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Posted: Jul 05, 2016
How water gets its exceptional properties
(Nanowerk News) Water is liquid at room temperature – astounding for such a small molecule. Insights into the causes are provided by a new simulation method, which has its origins in brain research.
Using artificial neural networks, researchers in Bochum and Vienna have examined the atomic interactions of water molecules. Based on their findings, they explain the melting temperature of ice and the density maximum at four degrees Celsius – based solely on computer simulations.
The newly developed method is just as precise as quantum mechanical calculations, but is 100,000 times faster. The teams of PD Dr. Jörg Behler of the Ruhr-Universität Bochum and Prof. Dr. Christoph Dellago of the University of Vienna describe the work in the journal Proceedings of the National Academy of Sciences ("How van der Waals interactions determine the unique properties of water").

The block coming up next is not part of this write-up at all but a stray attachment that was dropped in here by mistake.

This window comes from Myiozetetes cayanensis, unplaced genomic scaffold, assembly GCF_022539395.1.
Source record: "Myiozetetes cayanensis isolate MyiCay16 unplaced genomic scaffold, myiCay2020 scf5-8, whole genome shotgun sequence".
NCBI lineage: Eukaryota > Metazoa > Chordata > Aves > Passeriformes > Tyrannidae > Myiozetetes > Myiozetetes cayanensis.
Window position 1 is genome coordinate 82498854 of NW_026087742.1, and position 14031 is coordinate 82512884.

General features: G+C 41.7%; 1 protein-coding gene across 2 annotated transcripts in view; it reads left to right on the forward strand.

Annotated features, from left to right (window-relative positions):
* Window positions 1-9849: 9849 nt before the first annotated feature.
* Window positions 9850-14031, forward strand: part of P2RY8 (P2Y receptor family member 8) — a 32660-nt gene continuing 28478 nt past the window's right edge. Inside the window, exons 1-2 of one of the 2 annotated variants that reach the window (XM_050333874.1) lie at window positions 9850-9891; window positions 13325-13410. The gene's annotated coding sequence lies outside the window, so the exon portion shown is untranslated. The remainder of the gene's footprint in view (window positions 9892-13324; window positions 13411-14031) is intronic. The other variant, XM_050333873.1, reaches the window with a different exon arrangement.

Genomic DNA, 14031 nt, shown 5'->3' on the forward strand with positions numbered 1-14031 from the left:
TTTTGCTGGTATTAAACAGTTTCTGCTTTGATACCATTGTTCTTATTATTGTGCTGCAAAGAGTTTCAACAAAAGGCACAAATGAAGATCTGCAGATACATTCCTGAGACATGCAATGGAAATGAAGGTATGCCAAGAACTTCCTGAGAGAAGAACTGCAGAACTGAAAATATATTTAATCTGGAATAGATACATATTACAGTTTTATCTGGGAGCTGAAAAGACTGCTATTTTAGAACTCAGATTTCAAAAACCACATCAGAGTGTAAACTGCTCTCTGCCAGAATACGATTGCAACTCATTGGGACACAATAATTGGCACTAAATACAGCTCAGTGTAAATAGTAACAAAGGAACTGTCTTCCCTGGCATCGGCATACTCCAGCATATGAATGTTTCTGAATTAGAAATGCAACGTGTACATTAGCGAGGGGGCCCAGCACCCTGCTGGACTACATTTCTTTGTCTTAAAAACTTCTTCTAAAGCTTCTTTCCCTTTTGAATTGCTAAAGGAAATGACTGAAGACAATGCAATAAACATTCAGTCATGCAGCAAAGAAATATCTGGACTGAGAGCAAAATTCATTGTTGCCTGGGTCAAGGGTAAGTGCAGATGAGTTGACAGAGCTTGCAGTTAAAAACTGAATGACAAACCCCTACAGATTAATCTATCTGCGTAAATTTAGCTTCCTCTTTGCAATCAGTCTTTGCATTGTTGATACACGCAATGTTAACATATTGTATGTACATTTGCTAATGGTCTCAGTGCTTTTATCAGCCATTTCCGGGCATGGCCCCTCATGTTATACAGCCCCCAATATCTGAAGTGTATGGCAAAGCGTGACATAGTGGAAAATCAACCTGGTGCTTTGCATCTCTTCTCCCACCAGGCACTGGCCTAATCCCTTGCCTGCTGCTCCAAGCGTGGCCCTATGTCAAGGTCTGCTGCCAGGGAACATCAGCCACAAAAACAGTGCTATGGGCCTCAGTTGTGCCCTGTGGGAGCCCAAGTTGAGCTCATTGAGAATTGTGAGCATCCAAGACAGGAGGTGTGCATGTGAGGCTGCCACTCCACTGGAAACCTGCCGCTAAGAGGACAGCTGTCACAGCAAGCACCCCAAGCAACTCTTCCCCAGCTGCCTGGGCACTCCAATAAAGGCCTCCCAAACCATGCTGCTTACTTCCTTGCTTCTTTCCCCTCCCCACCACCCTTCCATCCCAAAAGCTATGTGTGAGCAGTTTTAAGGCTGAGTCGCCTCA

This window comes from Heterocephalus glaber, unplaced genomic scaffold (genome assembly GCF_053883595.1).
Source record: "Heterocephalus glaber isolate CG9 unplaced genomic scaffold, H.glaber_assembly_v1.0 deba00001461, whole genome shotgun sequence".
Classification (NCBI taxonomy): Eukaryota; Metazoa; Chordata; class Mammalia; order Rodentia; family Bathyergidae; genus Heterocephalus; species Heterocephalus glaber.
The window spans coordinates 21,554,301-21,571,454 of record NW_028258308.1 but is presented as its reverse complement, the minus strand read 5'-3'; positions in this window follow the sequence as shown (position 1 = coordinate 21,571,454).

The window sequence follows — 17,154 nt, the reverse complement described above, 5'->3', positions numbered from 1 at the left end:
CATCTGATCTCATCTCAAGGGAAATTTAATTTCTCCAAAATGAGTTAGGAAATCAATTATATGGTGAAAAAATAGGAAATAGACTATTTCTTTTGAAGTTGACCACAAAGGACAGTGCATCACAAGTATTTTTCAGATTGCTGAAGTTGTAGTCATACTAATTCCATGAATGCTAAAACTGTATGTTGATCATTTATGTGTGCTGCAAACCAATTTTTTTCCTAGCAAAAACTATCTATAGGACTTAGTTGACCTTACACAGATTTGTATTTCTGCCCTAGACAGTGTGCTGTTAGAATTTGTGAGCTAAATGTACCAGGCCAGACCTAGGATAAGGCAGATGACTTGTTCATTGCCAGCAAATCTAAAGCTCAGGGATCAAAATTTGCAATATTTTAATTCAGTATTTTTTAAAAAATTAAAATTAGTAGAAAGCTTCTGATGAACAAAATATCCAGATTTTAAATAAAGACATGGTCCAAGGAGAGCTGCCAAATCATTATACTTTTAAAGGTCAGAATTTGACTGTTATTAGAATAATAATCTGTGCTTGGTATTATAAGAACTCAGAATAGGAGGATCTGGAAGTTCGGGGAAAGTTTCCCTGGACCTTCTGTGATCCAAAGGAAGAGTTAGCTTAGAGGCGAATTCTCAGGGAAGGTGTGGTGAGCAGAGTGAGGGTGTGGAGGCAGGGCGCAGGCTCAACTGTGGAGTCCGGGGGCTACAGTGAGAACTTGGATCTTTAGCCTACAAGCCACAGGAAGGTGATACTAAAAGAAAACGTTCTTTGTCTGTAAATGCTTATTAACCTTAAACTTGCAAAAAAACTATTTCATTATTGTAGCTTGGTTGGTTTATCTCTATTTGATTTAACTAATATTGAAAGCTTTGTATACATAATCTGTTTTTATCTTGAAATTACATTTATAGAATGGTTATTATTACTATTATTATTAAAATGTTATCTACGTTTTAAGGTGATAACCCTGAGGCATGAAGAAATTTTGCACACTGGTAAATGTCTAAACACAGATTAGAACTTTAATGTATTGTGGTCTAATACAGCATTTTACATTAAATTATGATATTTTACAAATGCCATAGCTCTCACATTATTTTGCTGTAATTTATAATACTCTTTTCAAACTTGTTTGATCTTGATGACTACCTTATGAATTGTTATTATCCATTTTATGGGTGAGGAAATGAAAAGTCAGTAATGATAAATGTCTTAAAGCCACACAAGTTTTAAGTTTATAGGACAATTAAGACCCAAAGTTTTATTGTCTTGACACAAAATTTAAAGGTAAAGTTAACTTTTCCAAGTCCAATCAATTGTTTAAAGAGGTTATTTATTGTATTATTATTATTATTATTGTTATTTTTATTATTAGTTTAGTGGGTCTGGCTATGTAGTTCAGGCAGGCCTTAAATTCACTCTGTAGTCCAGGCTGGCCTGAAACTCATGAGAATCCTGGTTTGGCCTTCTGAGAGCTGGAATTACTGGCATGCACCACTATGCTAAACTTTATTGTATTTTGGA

Water has a number of properties that cannot be understood solely on the basis of its chemical composition. It reaches its maximum density at four degrees Celsius, so that ice floats on liquid water. It is also unusual that such a small molecule is liquid at room temperature and not gaseous. An important role in these phenomena is played by hydrogen bonds.
The analyses showed that van der Waals interactions are decisive for the geometry and flexibility of these hydrogen bonds. In this way they determine the characteristics of water, although they exert only very weak forces, weaker, for example, than electrostatic interactions.
Method from brain research
Jörg Behler developed the method based on an approach that originally had been devised for brain research. The neural networks learn the forces between the individual atoms as a function of their geometric arrangement. “We can thus carry out computer simulations that would not be possible with conventional quantum mechanical methods, because the computational effort would be too high even for a supercomputer”, says the Head of an Independent Junior Research Group at the Bochum Chair for Theoretical Chemistry.
Dr. Tobias Morawietz applied the method for the first time in his doctoral work to examine the characteristics of water. The simulations were done in the context of Bochum’s Cluster of Excellence Resolv, in close collaboration with Andreas Singraber in the group of Christoph Dellago at the University of Vienna. Tobias Morawietz also did some of his simulations there; today he is continuing his research in Vienna as a post-doctoral researcher.